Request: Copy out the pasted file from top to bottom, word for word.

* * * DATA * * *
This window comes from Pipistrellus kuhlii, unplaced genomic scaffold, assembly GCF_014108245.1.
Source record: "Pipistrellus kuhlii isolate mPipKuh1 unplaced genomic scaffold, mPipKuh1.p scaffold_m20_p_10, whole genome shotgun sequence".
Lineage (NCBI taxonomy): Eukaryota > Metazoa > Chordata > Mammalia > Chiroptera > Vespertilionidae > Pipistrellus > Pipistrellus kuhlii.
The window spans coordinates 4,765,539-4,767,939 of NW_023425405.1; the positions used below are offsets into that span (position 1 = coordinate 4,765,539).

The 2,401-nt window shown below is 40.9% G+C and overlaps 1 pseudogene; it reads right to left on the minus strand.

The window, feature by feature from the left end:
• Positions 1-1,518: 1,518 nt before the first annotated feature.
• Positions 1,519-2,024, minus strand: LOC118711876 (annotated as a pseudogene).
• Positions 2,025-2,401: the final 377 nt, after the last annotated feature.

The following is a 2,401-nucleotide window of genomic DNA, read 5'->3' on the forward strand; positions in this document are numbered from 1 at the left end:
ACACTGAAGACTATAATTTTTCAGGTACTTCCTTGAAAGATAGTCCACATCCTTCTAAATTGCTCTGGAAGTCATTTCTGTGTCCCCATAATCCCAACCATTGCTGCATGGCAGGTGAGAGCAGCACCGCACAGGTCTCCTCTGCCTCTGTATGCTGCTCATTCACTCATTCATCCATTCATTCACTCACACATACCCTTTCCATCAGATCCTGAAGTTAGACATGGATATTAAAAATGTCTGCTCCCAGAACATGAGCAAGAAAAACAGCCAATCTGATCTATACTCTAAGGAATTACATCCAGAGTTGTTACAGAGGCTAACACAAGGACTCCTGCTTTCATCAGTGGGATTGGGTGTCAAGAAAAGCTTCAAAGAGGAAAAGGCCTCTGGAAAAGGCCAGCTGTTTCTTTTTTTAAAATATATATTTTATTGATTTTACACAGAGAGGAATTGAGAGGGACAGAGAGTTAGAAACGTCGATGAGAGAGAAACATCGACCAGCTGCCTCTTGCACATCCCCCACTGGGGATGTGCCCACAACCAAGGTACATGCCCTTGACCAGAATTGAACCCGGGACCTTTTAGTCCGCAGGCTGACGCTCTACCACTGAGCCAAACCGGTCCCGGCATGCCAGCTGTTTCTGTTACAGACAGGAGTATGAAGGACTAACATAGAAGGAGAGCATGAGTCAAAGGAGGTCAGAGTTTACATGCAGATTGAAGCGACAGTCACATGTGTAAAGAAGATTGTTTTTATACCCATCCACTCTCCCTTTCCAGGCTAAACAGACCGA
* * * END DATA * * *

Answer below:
This window comes from Pipistrellus kuhlii, unplaced genomic scaffold, assembly GCF_014108245.1.
Source record: "Pipistrellus kuhlii isolate mPipKuh1 unplaced genomic scaffold, mPipKuh1.p scaffold_m20_p_10, whole genome shotgun sequence".
Lineage (NCBI taxonomy): Eukaryota > Metazoa > Chordata > Mammalia > Chiroptera > Vespertilionidae > Pipistrellus > Pipistrellus kuhlii.
The window spans coordinates 4,765,539-4,767,939 of NW_023425405.1; the positions used below are offsets into that span (position 1 = coordinate 4,765,539).

The 2,401-nt window shown below is 40.9% G+C and overlaps 1 pseudogene; it reads right to left on the minus strand.

The window, feature by feature from the left end:
• Positions 1-1,518: 1,518 nt before the first annotated feature.
• Positions 1,519-2,024, minus strand: LOC118711876 (annotated as a pseudogene).
• Positions 2,025-2,401: the final 377 nt, after the last annotated feature.

The following is a 2,401-nucleotide window of genomic DNA, read 5'->3' on the forward strand; positions in this document are numbered from 1 at the left end:
ACACTGAAGACTATAATTTTTCAGGTACTTCCTTGAAAGATAGTCCACATCCTTCTAAATTGCTCTGGAAGTCATTTCTGTGTCCCCATAATCCCAACCATTGCTGCATGGCAGGTGAGAGCAGCACCGCACAGGTCTCCTCTGCCTCTGTATGCTGCTCATTCACTCATTCATCCATTCATTCACTCACACATACCCTTTCCATCAGATCCTGAAGTTAGACATGGATATTAAAAATGTCTGCTCCCAGAACATGAGCAAGAAAAACAGCCAATCTGATCTATACTCTAAGGAATTACATCCAGAGTTGTTACAGAGGCTAACACAAGGACTCCTGCTTTCATCAGTGGGATTGGGTGTCAAGAAAAGCTTCAAAGAGGAAAAGGCCTCTGGAAAAGGCCAGCTGTTTCTTTTTTTAAAATATATATTTTATTGATTTTACACAGAGAGGAATTGAGAGGGACAGAGAGTTAGAAACGTCGATGAGAGAGAAACATCGACCAGCTGCCTCTTGCACATCCCCCACTGGGGATGTGCCCACAACCAAGGTACATGCCCTTGACCAGAATTGAACCCGGGACCTTTTAGTCCGCAGGCTGACGCTCTACCACTGAGCCAAACCGGTCCCGGCATGCCAGCTGTTTCTGTTACAGACAGGAGTATGAAGGACTAACATAGAAGGAGAGCATGAGTCAAAGGAGGTCAGAGTTTACATGCAGATTGAAGCGACAGTCACATGTGTAAAGAAGATTGTTTTTATACCCATCCACTCTCCCTTTCCAGGCTAAACAGACCGA